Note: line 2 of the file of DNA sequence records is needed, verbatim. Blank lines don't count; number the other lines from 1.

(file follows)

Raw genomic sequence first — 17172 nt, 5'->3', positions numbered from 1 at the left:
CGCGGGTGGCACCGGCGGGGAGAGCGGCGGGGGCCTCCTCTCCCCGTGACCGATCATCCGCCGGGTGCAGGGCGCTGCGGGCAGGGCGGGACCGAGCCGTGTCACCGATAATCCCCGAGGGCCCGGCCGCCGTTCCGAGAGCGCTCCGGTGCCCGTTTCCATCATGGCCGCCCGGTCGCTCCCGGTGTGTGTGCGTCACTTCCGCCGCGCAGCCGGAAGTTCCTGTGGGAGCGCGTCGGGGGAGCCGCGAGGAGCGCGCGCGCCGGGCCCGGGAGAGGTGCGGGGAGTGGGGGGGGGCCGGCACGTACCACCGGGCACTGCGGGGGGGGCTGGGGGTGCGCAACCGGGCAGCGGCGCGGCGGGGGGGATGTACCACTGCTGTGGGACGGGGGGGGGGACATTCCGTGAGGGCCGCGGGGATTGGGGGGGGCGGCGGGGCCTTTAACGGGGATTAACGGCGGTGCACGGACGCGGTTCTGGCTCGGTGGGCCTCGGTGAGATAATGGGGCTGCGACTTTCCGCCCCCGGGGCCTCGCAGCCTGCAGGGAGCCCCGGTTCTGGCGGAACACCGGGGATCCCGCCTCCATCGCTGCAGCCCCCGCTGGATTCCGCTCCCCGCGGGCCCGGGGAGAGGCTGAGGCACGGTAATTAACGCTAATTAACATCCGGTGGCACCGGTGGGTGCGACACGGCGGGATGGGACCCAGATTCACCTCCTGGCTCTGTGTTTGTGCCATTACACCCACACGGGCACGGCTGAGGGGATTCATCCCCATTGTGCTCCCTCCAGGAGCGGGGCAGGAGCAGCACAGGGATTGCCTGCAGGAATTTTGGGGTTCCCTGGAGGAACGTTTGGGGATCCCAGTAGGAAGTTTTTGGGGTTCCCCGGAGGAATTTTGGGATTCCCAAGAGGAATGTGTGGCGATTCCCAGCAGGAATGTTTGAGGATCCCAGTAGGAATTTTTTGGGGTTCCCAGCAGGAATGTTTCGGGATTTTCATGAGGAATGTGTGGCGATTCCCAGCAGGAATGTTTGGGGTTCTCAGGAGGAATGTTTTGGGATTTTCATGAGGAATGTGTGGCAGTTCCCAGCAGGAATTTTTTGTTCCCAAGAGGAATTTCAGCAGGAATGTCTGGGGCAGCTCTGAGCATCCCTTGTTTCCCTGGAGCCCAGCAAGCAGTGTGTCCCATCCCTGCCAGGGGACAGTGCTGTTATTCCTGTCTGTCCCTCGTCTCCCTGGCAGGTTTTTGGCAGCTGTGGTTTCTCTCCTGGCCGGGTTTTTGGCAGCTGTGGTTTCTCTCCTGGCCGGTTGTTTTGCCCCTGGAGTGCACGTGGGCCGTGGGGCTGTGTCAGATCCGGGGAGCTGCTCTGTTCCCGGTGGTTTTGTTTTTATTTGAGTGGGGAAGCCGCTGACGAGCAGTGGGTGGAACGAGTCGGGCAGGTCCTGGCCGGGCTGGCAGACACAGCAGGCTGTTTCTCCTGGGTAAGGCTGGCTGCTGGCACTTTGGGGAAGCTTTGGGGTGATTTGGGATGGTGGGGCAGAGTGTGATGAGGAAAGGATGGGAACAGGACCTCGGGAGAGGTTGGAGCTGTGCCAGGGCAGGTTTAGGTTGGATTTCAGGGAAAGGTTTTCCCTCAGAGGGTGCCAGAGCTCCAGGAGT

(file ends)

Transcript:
CGCGGGTGGCACCGGCGGGGAGAGCGGCGGGGGCCTCCTCTCCCCGTGACCGATCATCCGCCGGGTGCAGGGCGCTGCGGGCAGGGCGGGACCGAGCCGTGTCACCGATAATCCCCGAGGGCCCGGCCGCCGTTCCGAGAGCGCTCCGGTGCCCGTTTCCATCATGGCCGCCCGGTCGCTCCCGGTGTGTGTGCGTCACTTCCGCCGCGCAGCCGGAAGTTCCTGTGGGAGCGCGTCGGGGGAGCCGCGAGGAGCGCGCGCGCCGGGCCCGGGAGAGGTGCGGGGAGTGGGGGGGGGCCGGCACGTACCACCGGGCACTGCGGGGGGGGCTGGGGGTGCGCAACCGGGCAGCGGCGCGGCGGGGGGGATGTACCACTGCTGTGGGACGGGGGGGGGGACATTCCGTGAGGGCCGCGGGGATTGGGGGGGGCGGCGGGGCCTTTAACGGGGATTAACGGCGGTGCACGGACGCGGTTCTGGCTCGGTGGGCCTCGGTGAGATAATGGGGCTGCGACTTTCCGCCCCCGGGGCCTCGCAGCCTGCAGGGAGCCCCGGTTCTGGCGGAACACCGGGGATCCCGCCTCCATCGCTGCAGCCCCCGCTGGATTCCGCTCCCCGCGGGCCCGGGGAGAGGCTGAGGCACGGTAATTAACGCTAATTAACATCCGGTGGCACCGGTGGGTGCGACACGGCGGGATGGGACCCAGATTCACCTCCTGGCTCTGTGTTTGTGCCATTACACCCACACGGGCACGGCTGAGGGGATTCATCCCCATTGTGCTCCCTCCAGGAGCGGGGCAGGAGCAGCACAGGGATTGCCTGCAGGAATTTTGGGGTTCCCTGGAGGAACGTTTGGGGATCCCAGTAGGAAGTTTTTGGGGTTCCCCGGAGGAATTTTGGGATTCCCAAGAGGAATGTGTGGCGATTCCCAGCAGGAATGTTTGAGGATCCCAGTAGGAATTTTTTGGGGTTCCCAGCAGGAATGTTTCGGGATTTTCATGAGGAATGTGTGGCGATTCCCAGCAGGAATGTTTGGGGTTCTCAGGAGGAATGTTTTGGGATTTTCATGAGGAATGTGTGGCAGTTCCCAGCAGGAATTTTTTGTTCCCAAGAGGAATTTCAGCAGGAATGTCTGGGGCAGCTCTGAGCATCCCTTGTTTCCCTGGAGCCCAGCAAGCAGTGTGTCCCATCCCTGCCAGGGGACAGTGCTGTTATTCCTGTCTGTCCCTCGTCTCCCTGGCAGGTTTTTGGCAGCTGTGGTTTCTCTCCTGGCCGGGTTTTTGGCAGCTGTGGTTTCTCTCCTGGCCGGTTGTTTTGCCCCTGGAGTGCACGTGGGCCGTGGGGCTGTGTCAGATCCGGGGAGCTGCTCTGTTCCCGGTGGTTTTGTTTTTATTTGAGTGGGGAAGCCGCTGACGAGCAGTGGGTGGAACGAGTCGGGCAGGTCCTGGCCGGGCTGGCAGACACAGCAGGCTGTTTCTCCTGGGTAAGGCTGGCTGCTGGCACTTTGGGGAAGCTTTGGGGTGATTTGGGATGGTGGGGCAGAGTGTGATGAGGAAAGGATGGGAACAGGACCTCGGGAGAGGTTGGAGCTGTGCCAGGGCAGGTTTAGGTTGGATTTCAGGGAAAGGTTTTCCCTCAGAGGGTGCCAGAGCTCCAGGAGT